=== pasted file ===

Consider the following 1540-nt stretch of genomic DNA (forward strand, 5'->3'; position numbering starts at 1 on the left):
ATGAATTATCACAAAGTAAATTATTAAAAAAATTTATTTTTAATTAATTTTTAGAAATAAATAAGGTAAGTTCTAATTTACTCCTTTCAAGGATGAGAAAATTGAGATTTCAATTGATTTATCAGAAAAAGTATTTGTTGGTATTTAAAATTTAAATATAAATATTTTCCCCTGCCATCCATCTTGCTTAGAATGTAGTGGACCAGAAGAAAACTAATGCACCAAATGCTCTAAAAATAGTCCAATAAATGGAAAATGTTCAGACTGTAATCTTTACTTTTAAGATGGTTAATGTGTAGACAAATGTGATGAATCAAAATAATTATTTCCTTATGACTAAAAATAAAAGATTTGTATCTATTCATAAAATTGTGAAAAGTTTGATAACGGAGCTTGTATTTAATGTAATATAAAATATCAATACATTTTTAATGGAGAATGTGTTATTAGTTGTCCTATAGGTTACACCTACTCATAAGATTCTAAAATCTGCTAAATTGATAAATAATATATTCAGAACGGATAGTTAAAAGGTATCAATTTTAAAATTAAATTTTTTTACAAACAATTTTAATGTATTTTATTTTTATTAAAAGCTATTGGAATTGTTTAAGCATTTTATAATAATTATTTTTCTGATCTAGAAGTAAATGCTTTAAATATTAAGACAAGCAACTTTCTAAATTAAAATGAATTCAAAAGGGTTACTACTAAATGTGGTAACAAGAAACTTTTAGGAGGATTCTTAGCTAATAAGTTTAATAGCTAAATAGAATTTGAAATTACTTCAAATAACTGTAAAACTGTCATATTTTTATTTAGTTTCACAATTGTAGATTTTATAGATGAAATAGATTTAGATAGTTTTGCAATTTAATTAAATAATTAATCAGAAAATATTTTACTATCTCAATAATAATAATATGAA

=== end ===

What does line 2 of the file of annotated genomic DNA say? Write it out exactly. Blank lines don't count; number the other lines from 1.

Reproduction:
ATGAATTATCACAAAGTAAATTATTAAAAAAATTTATTTTTAATTAATTTTTAGAAATAAATAAGGTAAGTTCTAATTTACTCCTTTCAAGGATGAGAAAATTGAGATTTCAATTGATTTATCAGAAAAAGTATTTGTTGGTATTTAAAATTTAAATATAAATATTTTCCCCTGCCATCCATCTTGCTTAGAATGTAGTGGACCAGAAGAAAACTAATGCACCAAATGCTCTAAAAATAGTCCAATAAATGGAAAATGTTCAGACTGTAATCTTTACTTTTAAGATGGTTAATGTGTAGACAAATGTGATGAATCAAAATAATTATTTCCTTATGACTAAAAATAAAAGATTTGTATCTATTCATAAAATTGTGAAAAGTTTGATAACGGAGCTTGTATTTAATGTAATATAAAATATCAATACATTTTTAATGGAGAATGTGTTATTAGTTGTCCTATAGGTTACACCTACTCATAAGATTCTAAAATCTGCTAAATTGATAAATAATATATTCAGAACGGATAGTTAAAAGGTATCAATTTTAAAATTAAATTTTTTTACAAACAATTTTAATGTATTTTATTTTTATTAAAAGCTATTGGAATTGTTTAAGCATTTTATAATAATTATTTTTCTGATCTAGAAGTAAATGCTTTAAATATTAAGACAAGCAACTTTCTAAATTAAAATGAATTCAAAAGGGTTACTACTAAATGTGGTAACAAGAAACTTTTAGGAGGATTCTTAGCTAATAAGTTTAATAGCTAAATAGAATTTGAAATTACTTCAAATAACTGTAAAACTGTCATATTTTTATTTAGTTTCACAATTGTAGATTTTATAGATGAAATAGATTTAGATAGTTTTGCAATTTAATTAAATAATTAATCAGAAAATATTTTACTATCTCAATAATAATAATATGAA